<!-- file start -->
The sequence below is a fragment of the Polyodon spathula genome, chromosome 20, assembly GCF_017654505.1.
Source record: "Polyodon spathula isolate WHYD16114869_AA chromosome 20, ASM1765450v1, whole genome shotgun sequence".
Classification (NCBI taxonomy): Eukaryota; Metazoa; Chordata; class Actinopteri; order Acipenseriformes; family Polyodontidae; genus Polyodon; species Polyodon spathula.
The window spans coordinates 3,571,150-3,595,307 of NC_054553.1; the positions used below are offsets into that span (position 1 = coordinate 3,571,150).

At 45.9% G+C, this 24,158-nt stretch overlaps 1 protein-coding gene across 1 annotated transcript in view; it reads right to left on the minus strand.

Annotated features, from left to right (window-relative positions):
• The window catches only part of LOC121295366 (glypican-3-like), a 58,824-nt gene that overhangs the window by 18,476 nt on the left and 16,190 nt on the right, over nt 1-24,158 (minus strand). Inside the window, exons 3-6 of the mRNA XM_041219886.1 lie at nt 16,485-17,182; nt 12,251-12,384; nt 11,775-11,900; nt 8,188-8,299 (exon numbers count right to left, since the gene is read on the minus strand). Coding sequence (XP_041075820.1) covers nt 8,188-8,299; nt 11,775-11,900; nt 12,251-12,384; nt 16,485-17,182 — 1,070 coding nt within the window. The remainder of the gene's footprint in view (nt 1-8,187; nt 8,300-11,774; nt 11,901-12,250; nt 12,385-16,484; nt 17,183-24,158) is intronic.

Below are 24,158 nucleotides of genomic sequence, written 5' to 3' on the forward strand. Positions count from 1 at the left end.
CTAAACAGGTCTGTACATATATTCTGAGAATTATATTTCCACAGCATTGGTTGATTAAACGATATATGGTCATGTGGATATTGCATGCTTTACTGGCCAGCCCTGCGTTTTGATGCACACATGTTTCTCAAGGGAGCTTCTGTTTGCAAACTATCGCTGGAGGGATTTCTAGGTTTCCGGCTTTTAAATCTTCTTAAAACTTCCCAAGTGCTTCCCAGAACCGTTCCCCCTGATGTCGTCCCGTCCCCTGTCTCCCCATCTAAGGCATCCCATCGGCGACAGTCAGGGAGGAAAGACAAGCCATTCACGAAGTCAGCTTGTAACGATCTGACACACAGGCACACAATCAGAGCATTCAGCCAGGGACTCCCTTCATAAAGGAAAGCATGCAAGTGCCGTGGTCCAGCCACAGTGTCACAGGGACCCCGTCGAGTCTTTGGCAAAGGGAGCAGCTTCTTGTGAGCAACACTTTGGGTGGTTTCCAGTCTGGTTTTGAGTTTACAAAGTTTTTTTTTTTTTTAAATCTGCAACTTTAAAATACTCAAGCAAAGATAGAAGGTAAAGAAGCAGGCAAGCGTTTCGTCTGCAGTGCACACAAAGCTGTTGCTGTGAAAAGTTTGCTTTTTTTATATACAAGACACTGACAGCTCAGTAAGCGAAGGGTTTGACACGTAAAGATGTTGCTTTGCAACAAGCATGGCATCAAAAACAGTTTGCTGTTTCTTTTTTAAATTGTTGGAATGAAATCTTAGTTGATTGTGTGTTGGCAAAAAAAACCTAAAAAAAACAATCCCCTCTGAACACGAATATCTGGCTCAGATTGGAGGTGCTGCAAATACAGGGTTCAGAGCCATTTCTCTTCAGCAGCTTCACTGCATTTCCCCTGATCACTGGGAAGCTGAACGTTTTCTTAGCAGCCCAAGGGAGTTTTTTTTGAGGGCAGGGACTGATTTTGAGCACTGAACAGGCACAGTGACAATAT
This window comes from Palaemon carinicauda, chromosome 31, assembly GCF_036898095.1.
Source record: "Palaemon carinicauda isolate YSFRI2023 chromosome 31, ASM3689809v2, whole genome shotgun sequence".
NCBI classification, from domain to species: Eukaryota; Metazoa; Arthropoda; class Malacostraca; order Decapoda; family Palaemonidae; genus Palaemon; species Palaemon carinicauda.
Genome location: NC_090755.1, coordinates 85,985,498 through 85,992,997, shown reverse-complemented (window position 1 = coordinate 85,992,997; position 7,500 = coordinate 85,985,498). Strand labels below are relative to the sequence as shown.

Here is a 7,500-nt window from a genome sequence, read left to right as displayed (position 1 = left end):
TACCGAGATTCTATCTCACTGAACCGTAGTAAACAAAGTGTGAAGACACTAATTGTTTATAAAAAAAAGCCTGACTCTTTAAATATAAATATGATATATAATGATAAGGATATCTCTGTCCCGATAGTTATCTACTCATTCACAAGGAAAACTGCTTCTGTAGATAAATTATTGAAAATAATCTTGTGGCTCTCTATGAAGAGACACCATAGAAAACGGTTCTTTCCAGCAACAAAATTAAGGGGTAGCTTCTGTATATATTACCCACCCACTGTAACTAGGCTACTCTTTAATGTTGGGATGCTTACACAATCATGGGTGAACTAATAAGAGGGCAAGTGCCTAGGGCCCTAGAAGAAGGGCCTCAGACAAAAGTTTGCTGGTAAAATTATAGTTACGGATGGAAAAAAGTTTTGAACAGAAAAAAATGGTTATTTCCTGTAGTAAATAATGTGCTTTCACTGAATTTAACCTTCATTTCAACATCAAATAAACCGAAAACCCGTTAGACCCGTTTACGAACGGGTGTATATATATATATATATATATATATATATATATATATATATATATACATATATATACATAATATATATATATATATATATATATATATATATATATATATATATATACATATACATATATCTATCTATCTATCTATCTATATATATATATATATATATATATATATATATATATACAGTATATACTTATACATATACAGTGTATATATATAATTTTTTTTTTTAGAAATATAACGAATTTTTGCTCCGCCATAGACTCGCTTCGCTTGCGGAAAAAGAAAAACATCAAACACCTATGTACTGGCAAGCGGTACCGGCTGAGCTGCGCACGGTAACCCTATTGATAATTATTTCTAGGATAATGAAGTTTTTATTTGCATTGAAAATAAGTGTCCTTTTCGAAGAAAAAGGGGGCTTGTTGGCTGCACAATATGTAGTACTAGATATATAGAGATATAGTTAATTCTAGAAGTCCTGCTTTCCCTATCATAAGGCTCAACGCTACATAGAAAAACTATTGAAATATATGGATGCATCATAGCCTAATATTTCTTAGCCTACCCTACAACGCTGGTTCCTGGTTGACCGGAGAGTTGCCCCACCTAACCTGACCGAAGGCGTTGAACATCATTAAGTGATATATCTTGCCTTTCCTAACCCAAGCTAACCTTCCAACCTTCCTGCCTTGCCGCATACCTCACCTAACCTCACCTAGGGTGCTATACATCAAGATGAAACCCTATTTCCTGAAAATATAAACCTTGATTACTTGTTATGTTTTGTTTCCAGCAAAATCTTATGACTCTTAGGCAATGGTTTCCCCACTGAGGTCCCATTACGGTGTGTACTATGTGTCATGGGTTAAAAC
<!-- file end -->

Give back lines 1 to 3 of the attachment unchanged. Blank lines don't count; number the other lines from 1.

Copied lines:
The sequence below is a fragment of the Polyodon spathula genome, chromosome 20, assembly GCF_017654505.1.
Source record: "Polyodon spathula isolate WHYD16114869_AA chromosome 20, ASM1765450v1, whole genome shotgun sequence".
Classification (NCBI taxonomy): Eukaryota; Metazoa; Chordata; class Actinopteri; order Acipenseriformes; family Polyodontidae; genus Polyodon; species Polyodon spathula.